Dear Gryffindors, Ravenclaws, Slytherins, and Hufflepuffs,
Before I begin, a few words. Nitwit! Blubber! Oddment! Tweak!
Will, you worry that those who judge the book as children's literature give short shrift to Rowling's work. I disagree with you a bit; I'm judging Harry Potter and the Deathly Hallows as children's literature, but in doing so, I'm putting it up against some of the greatest stories I've ever read, stories that inspired, educated, and exhilarated me as a boy and as an adult. (Our daughter isn't named Lyra for nothing, after all; as the rest of America will discover when the film of The Golden Compass comes out this winter, Lyra is the intrepid heroine of Philip Pullman's spectacular children's fantasy series.) I hold children's literature up to high standards, higher in many ways than literature exclusively for grown-ups.
Rowling herself seems to wink at those who consign her novels to the margins with the introduction in Deathly Hallows of The Tales of Beedle the Bard, a kind of Brothers Grimm of the wizarding world. In his will, Dumbledore leaves Hermione a copy of the book, which Ron can't believe Harry and Hermione have never heard of. But because they grew up in Muggle families, instead of such popular wizarding children's stories as "The Wizard and the Hopping Pot" or "Babbitty Rabbitty and her Cackling Stump," Harry and Hermione read "Cinderella." ("What's that, an illness?" asks Ron.)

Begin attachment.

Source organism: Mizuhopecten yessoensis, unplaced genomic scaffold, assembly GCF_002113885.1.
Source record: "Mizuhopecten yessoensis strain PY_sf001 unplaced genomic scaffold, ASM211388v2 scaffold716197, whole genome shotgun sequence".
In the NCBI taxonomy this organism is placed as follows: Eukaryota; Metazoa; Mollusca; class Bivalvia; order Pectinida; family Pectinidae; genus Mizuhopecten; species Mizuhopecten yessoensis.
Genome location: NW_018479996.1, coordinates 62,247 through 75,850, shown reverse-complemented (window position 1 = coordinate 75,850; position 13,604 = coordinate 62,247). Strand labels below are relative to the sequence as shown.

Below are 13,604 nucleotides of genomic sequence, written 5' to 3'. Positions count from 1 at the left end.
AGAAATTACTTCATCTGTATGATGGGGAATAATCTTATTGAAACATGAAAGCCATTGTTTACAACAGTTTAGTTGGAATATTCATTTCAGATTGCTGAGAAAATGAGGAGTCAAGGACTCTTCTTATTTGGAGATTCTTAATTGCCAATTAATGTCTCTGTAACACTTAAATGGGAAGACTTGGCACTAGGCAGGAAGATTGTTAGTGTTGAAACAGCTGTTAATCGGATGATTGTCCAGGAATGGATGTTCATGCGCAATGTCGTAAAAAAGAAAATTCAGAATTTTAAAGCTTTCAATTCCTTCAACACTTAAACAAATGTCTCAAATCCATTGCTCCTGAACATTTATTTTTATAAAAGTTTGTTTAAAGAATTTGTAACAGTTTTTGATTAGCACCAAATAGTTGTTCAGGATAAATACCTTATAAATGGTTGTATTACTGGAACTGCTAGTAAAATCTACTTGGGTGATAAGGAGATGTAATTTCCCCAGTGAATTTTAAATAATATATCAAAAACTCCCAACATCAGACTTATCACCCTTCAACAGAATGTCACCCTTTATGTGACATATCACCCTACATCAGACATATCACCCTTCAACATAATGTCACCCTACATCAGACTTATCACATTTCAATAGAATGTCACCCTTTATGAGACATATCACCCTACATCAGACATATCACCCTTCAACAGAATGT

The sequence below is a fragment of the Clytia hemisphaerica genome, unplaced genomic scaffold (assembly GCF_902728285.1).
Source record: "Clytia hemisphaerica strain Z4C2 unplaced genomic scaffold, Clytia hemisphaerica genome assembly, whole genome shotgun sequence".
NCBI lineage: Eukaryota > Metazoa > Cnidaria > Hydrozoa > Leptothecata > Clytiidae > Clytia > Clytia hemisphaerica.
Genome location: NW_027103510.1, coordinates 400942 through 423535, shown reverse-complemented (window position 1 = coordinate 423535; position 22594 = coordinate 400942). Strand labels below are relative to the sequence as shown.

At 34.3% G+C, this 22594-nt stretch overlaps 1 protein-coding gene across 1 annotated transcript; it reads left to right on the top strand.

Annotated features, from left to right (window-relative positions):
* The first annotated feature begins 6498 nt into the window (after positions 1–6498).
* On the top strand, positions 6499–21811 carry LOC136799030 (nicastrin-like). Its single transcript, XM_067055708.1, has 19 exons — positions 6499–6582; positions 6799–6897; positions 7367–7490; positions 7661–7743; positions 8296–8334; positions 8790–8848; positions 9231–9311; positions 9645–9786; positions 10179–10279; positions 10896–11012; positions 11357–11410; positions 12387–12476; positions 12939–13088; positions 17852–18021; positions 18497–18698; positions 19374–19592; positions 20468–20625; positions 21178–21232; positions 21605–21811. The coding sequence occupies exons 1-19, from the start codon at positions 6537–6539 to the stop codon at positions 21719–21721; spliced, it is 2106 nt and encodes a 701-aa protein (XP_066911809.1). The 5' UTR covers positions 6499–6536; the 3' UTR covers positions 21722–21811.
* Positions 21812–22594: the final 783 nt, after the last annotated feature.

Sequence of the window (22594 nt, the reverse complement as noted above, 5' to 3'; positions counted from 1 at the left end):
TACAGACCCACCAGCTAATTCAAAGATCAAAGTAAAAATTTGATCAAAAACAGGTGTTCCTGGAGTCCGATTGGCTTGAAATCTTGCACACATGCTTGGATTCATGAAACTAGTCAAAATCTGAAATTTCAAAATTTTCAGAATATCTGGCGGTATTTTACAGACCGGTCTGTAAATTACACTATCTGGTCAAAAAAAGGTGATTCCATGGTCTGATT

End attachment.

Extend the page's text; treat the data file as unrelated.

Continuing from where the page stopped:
And when, naturally, Beedle's tales end up helping our threesome through their quest, the disregard some have for stories for children does not go unnoticed. Dumbledore, speaking to a not-dead, not-alive Harry in King's Cross, points out one of the Dark Lord's great weaknesses (emphasis mine): "That which Voldemort does not value, he takes no trouble to comprehend," Dumbledore says, as the stunted, scalded soul of Voldemort squalls on the floor behind them. "Of house-elves and children's tales, of love, loyalty, and innocence, Voldemort knows and understands nothing. ... That they all have a power beyond his own, a power beyond the reach of any magic, is a truth he has never grasped."
Whatever my quibbles with Rowling's decisions in this or any of the Harry Potter books, I cannot deny that reading them has been one of the most pleasurable, imaginative experiences I've ever had. I'm eager to read them to Lyra, and to Lyra's sister, due just two weeks from now, and to see both of them swept away, as I was by so many books as a child—and am by so few as an adult. We have no idea what we're going to name Lyra's sister yet, by the way. Maybe we'll name her Hermione. Maybe we'll name her Eilonwy. Maybe we'll name her Turtle. Hell, maybe we'll name her Jo.
Thanks, all, for joining in the discussion.